July 31st, 2013 marked the first sign of hope for truck drivers in America in a long time, the hope was that they had finally found a champion in the likes of Rep Richard Hanna (R-NY) to help fight for their best interest within the walls of the federal government machine in Washington D.C.
Rep. Hanna was going to propose an amendment to pull the funding for the latest Hours of Service (HOS) regulations based on the grounds that the new regulations were put in place based on pure speculation by Anne Ferro and the FMCSA. The new regulations put a further strain on truck drivers and their ability to operate safely on Americas highways and also limit their income substantially. The effect of removing the funding for the regulations would force the FMCSA to revert back to using the regulations that were already in place prior to July 1st, 2013. Surprisingly the amendment never made it to the congressional floor due to the fact that the Teamsters and their posse of consumer health and safety groups and truck crash “victims” fired off an email to members of congress telling them not to support Rep Hanna’s proposal. It just so happens that we have a copy of that email authored by Mr. Fred McLuckie so let’s take a look shall we? I will post the email in its entirety with my responses to its claims represented in italic form.
REP. HANNA (R-NY), REP. RICE (R-SC) AND ANY OTHERS ON H.R. 2610, THUD APPROPRIATIONS BILL THAT WOULD PROHIBIT DOT FUNDING
FOR ENFORCEMENT OF HOURS OF SERVICE (HOS) RULES THAT TOOK EFFECT 7/1/13
•Decades of compelling and convincing research has shown the dangers of fatigued commercial drivers. Operator fatigue and sleep deprivation are serious safety problems in all modes of transportation. Unsafe freight and passenger transportation practices of long duty and driving hours, shift rotation and inadequate sleep have been recognized by research conducted by government agencies such as the National Highway Traffic Safety Administration (NHTSA), the National Transportation Safety Board (NTSB), the Federal Highway Administration(FHWA) and the Federal Motor Carrier Safety Administration (FMCSA).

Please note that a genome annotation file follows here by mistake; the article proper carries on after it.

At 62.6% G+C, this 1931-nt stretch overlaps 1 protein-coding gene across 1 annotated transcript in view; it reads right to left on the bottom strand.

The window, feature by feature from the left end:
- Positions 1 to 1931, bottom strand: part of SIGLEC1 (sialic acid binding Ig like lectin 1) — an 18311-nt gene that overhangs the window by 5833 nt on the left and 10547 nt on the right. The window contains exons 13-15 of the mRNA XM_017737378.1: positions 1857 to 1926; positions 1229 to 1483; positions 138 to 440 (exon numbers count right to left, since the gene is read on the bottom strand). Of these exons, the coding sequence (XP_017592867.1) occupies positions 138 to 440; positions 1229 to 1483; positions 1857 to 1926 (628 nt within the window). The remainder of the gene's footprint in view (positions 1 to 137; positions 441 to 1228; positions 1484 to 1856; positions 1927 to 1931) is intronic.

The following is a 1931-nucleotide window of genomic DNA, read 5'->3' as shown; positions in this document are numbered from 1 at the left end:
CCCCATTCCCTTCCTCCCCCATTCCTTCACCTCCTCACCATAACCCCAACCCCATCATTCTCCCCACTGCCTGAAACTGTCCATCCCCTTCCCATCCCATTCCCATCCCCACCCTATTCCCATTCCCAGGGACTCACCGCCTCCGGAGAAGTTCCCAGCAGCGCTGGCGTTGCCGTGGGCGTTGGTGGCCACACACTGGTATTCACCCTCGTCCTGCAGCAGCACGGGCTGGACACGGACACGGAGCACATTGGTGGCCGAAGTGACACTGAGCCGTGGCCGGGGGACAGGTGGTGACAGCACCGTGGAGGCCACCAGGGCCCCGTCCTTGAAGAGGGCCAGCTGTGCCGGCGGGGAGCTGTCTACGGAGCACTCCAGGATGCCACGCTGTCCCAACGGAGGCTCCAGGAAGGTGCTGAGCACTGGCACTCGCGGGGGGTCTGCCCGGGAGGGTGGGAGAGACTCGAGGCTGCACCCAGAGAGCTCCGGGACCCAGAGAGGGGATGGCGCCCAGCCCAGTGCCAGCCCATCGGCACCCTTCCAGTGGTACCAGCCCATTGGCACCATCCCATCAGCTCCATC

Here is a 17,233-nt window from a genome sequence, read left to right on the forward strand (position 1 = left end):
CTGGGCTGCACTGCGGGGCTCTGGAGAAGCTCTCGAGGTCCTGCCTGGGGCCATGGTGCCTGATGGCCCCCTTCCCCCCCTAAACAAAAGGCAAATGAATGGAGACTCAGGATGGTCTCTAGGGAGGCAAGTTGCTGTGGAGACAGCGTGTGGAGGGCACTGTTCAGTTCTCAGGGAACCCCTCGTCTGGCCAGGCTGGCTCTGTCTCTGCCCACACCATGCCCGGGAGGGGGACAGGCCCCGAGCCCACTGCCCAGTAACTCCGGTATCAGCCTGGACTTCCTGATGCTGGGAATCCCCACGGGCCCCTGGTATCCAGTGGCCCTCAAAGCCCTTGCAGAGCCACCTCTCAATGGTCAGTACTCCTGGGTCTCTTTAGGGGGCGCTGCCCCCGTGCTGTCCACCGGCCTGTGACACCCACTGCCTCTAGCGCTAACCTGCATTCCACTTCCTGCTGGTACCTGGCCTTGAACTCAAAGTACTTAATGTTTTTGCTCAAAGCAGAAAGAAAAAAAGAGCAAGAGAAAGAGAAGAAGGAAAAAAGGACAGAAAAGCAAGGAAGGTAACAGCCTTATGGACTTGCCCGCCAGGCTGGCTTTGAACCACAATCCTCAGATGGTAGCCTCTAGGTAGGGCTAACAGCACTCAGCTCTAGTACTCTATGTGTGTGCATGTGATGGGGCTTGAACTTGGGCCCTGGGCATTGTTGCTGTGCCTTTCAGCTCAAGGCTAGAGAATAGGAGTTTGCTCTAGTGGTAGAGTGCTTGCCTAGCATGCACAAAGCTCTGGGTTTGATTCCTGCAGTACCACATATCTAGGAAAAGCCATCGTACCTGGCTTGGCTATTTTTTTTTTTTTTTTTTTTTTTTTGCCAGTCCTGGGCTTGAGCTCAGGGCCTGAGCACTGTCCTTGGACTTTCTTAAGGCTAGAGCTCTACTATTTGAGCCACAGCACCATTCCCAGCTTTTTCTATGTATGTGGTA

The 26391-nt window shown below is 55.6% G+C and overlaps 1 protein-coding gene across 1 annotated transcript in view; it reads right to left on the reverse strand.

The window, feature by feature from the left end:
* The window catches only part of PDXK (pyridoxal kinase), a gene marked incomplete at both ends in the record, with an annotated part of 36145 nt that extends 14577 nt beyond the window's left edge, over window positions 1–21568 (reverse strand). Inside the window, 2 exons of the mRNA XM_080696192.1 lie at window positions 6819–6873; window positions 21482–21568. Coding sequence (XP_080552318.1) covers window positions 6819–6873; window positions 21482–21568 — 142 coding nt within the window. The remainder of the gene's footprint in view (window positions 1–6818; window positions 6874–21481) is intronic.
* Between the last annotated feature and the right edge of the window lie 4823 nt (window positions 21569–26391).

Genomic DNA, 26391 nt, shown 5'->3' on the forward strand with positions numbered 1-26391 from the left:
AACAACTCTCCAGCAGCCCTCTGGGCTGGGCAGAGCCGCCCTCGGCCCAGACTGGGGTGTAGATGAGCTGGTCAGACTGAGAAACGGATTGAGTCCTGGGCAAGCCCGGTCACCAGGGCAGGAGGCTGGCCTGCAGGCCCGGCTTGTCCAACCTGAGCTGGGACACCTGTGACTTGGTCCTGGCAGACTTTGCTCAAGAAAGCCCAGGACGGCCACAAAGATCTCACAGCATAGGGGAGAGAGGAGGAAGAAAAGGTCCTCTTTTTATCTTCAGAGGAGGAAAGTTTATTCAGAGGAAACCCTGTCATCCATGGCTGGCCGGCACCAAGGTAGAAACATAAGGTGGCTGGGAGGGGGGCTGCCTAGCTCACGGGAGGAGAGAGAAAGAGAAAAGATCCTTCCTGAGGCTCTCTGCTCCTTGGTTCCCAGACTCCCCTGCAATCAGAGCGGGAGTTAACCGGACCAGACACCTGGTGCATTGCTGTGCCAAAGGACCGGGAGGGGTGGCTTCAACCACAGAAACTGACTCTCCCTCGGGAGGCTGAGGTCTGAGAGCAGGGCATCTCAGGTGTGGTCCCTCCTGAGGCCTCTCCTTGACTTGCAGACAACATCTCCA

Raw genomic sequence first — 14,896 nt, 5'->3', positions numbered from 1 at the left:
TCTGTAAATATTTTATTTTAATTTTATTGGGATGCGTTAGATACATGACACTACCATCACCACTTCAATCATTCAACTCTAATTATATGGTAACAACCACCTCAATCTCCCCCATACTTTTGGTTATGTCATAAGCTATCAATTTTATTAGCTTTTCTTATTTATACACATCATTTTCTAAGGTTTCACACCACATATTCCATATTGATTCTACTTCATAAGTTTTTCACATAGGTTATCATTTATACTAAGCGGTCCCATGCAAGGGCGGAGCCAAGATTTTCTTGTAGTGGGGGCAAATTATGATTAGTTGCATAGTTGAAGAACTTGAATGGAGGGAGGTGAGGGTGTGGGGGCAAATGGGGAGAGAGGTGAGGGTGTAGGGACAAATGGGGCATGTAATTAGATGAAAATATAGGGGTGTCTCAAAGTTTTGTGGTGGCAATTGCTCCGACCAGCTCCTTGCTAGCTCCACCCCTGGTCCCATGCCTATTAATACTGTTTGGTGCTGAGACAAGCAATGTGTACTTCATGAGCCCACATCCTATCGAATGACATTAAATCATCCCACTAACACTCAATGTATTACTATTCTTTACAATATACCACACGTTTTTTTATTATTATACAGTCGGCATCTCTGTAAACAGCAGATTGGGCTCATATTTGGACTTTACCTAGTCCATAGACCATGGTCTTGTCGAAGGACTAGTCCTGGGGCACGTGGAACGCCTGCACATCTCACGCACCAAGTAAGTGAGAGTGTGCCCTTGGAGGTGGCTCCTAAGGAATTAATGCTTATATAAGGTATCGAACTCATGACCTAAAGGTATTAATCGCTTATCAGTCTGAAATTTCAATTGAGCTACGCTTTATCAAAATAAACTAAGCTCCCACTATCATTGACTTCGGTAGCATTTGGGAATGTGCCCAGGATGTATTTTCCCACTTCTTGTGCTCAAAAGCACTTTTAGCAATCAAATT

o Even with the rule changes, truck drivers can still average 70 hours of driving and work each week and can drive and work 80 hours in any given week.
o The once-a-week limit on the use of the 34-hour restart still allows truckers to average 70 hours of on-duty time every week and does not restrict the use of the shortened restart rest period on a regular basis by most long-haul drivers.
o The FMCSA estimates that the benefits of the rule (reduction in crashes and improved driver health) will outweigh the costs. The cost of the rule represents a small fraction of one percent of trucking industry revenues and is the cost equivalent of less than a 3 cent-a-gallon increase in the price of diesel fuel to the long-haul industry.
· The amendments subvert public safety protections that are supported by scientific research and safety analyses.
•Scientific evidence shows that crash risk increases geometrically after the 8th consecutive hour of driving.
This chart displays the distribution of DOT recordable collisions in 2009 for each of the 11 driving hours. The crash rate peaks during the first three hours. Courtesy of Jeremy Reymer.
Truck Deaths are Increasing and Fatigue is a Major Factor in Crashes – Legislate to Improve the Safety of Truck Drivers and Motorists.
We urge you to OPPOSE any amendments that will cut off funding for critical safety regulations.
I have already spent a large chunk of my day dissecting this email that was sent to congress, I don’t think I even need to validate the last portion of it with a reply. What I will leave everyone with is that this wasn’t an issue of safety, it was an issue of the Teamsters making a play to take over more freight for its members to assure its survival in the future. This was a typical union tactic to bully lawmakers into giving into their interests with the impending threat of pulling campaign dollars and endorsements from their future political campaigns. I would also like to point out that I was once a Teamster myself in my younger days, the difference is that I was proud to be one because we had a brotherhood in my local, something the national governing body has lost touch with and replaced with an addiction to power and money.